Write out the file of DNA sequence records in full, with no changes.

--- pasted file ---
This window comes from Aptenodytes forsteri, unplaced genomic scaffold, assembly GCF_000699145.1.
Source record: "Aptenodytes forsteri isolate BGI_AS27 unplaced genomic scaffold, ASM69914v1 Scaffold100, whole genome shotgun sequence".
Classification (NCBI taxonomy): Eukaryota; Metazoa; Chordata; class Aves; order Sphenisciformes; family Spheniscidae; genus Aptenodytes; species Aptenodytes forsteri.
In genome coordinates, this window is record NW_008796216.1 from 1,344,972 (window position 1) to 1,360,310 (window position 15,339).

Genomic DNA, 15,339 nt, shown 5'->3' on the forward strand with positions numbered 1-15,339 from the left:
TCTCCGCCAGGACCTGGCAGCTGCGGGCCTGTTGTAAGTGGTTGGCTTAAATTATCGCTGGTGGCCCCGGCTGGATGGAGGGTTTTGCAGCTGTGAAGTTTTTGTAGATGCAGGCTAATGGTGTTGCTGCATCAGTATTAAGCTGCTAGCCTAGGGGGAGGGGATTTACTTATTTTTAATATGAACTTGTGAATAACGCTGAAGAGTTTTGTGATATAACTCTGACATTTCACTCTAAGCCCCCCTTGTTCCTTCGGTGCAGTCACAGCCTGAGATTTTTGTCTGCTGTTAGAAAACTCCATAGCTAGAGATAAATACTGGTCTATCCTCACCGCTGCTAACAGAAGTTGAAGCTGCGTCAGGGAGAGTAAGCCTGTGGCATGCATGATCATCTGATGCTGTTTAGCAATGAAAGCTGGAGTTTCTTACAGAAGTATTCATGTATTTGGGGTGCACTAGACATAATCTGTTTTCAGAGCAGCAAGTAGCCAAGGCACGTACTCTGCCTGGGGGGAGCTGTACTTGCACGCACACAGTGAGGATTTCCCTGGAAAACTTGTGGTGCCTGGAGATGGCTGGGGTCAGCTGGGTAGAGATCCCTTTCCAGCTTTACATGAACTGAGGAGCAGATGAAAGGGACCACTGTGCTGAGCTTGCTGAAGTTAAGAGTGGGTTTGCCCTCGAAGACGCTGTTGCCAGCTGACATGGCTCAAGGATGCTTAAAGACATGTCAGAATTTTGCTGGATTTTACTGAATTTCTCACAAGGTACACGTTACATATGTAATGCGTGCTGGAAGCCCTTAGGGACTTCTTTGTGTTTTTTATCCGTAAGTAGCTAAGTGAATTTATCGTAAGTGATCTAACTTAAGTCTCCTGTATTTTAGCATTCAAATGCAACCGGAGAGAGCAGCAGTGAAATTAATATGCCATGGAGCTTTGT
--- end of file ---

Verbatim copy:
This window comes from Aptenodytes forsteri, unplaced genomic scaffold, assembly GCF_000699145.1.
Source record: "Aptenodytes forsteri isolate BGI_AS27 unplaced genomic scaffold, ASM69914v1 Scaffold100, whole genome shotgun sequence".
Classification (NCBI taxonomy): Eukaryota; Metazoa; Chordata; class Aves; order Sphenisciformes; family Spheniscidae; genus Aptenodytes; species Aptenodytes forsteri.
In genome coordinates, this window is record NW_008796216.1 from 1,344,972 (window position 1) to 1,360,310 (window position 15,339).

Genomic DNA, 15,339 nt, shown 5'->3' on the forward strand with positions numbered 1-15,339 from the left:
TCTCCGCCAGGACCTGGCAGCTGCGGGCCTGTTGTAAGTGGTTGGCTTAAATTATCGCTGGTGGCCCCGGCTGGATGGAGGGTTTTGCAGCTGTGAAGTTTTTGTAGATGCAGGCTAATGGTGTTGCTGCATCAGTATTAAGCTGCTAGCCTAGGGGGAGGGGATTTACTTATTTTTAATATGAACTTGTGAATAACGCTGAAGAGTTTTGTGATATAACTCTGACATTTCACTCTAAGCCCCCCTTGTTCCTTCGGTGCAGTCACAGCCTGAGATTTTTGTCTGCTGTTAGAAAACTCCATAGCTAGAGATAAATACTGGTCTATCCTCACCGCTGCTAACAGAAGTTGAAGCTGCGTCAGGGAGAGTAAGCCTGTGGCATGCATGATCATCTGATGCTGTTTAGCAATGAAAGCTGGAGTTTCTTACAGAAGTATTCATGTATTTGGGGTGCACTAGACATAATCTGTTTTCAGAGCAGCAAGTAGCCAAGGCACGTACTCTGCCTGGGGGGAGCTGTACTTGCACGCACACAGTGAGGATTTCCCTGGAAAACTTGTGGTGCCTGGAGATGGCTGGGGTCAGCTGGGTAGAGATCCCTTTCCAGCTTTACATGAACTGAGGAGCAGATGAAAGGGACCACTGTGCTGAGCTTGCTGAAGTTAAGAGTGGGTTTGCCCTCGAAGACGCTGTTGCCAGCTGACATGGCTCAAGGATGCTTAAAGACATGTCAGAATTTTGCTGGATTTTACTGAATTTCTCACAAGGTACACGTTACATATGTAATGCGTGCTGGAAGCCCTTAGGGACTTCTTTGTGTTTTTTATCCGTAAGTAGCTAAGTGAATTTATCGTAAGTGATCTAACTTAAGTCTCCTGTATTTTAGCATTCAAATGCAACCGGAGAGAGCAGCAGTGAAATTAATATGCCATGGAGCTTTGT